Liz Phair (Photo: Phil Poynter)
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Who says she’s not being Phair?

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Liz Phair makes no apologies for making the leap from cult to calculated

By Timothy Finn
The Kansas City Star, October 31, 2003

Her first record turned Liz Phair into a cult heroine and propelled her into a role she wasn’t prepared to fill.

“Exile in Guyville,” released in 1993, was rife with rank profanity, blunt sexual imagery, provocative gender politics and crude memoirs from a women who wanted love and romance but was willing to settle for casual sex instead.

Just as important, “Guyville” was produced on the cheap. Its spare, intimate, lo-fi sound, coupled with Phair’s listless voice and her oblique guitar style, made “Guyville” an instant classic among indie-rock fans, who typically loathe anything pop or commercial.

Nearly 200,000 copies of “Guyville” moved off the shelves its first year — a huge number for an album released and promoted by an independent label like Matador. (The album has since gone gold.)

With all that critical praise and retail success, however, came expectations that Phair wasn’t prepared for. Speaking of the “indie nation” that adopted her 10 years ago, Phair told The Star last week: “I was what they lifted up in the ’90s. They said, ‘Here’s our antidote to (the mainstream). Now we have our own Madonna.”

“I’m really sick of people complaining about what’s on the radio. …Nothing will change if you just stand outside and shake your fist at it.”

The trouble is, Phair didn’t necessarily want to be the alt-Madonna. In her heart, she has always been more of a mainstream pop fan. (She once confessed that one of her favorite songs many summers ago was John Mellencamp’s “Jack and Diane.”)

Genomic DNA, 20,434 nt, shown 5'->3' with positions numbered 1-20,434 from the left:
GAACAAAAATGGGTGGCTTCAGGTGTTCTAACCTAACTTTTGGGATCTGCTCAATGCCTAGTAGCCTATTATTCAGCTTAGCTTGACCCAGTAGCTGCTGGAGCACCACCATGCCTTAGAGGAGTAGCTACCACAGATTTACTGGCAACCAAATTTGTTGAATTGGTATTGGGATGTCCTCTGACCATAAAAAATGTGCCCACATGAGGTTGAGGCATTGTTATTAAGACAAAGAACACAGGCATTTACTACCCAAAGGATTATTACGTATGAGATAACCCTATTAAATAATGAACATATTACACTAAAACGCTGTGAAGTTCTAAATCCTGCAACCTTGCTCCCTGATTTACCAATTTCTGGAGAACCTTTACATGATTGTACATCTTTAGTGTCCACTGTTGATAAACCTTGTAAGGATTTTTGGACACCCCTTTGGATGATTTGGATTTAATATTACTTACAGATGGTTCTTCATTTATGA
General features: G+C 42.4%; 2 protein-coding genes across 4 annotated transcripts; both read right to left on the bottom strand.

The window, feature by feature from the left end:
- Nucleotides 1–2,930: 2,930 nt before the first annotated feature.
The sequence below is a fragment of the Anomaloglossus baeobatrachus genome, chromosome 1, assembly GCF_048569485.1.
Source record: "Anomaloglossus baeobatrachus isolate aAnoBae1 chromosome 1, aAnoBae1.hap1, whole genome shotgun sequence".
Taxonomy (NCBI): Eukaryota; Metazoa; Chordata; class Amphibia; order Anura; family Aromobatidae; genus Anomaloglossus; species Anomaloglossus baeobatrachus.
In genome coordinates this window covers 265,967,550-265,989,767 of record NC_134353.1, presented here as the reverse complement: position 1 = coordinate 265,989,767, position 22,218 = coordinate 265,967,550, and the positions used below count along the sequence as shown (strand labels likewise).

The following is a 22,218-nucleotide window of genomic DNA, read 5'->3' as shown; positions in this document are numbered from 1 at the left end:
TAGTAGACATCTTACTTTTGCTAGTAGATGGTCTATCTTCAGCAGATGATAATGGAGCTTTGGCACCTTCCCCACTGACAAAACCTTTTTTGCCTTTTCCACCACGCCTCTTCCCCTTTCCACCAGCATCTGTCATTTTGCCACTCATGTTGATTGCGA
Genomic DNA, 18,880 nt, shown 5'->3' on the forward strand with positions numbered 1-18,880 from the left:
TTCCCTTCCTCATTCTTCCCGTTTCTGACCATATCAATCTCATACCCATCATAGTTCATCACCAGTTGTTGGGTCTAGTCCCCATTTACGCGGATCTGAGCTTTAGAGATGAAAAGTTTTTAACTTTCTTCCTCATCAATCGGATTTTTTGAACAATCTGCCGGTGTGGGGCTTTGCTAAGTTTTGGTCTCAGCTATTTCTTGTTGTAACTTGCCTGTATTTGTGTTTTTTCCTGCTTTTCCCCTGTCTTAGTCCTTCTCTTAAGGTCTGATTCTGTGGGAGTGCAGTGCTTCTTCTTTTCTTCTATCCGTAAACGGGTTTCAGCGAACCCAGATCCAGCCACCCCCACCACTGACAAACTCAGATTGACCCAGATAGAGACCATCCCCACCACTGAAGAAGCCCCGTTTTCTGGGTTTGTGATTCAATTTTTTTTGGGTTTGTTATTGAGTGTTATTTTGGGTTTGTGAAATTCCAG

That became perfectly evident this summer after she released “Liz Phair,” her fourth full-length record. A glossy, radio-ready pop album, “Phair” ignited a fierce backlash among those who think she broke an oath or switched teams by jumping to a major label (Capitol) and collaborating with the Matrix, a songwriting team that helped make Avril Lavigne a Top 40 star.

Three months after its release, Phair remains adamantly certain about the album and the choices she has made. Now 36 and a divorced mom, she said she feels as independent and certain about her career and its direction as she has ever been.

“I’m fine with it,” she said. “It got a little intense over the summer, but I had a good sense of what was going to happen. I knew we’d lose some of the indie purists because it wasn’t going to be their kind of music. But part of me didn’t care. I’ve done that. This album reflects where I am now.”

In other words Liz Phair has found herself. The question that hasn’t been answered: Who else is interested in what she discovered?

It’s nothing new to her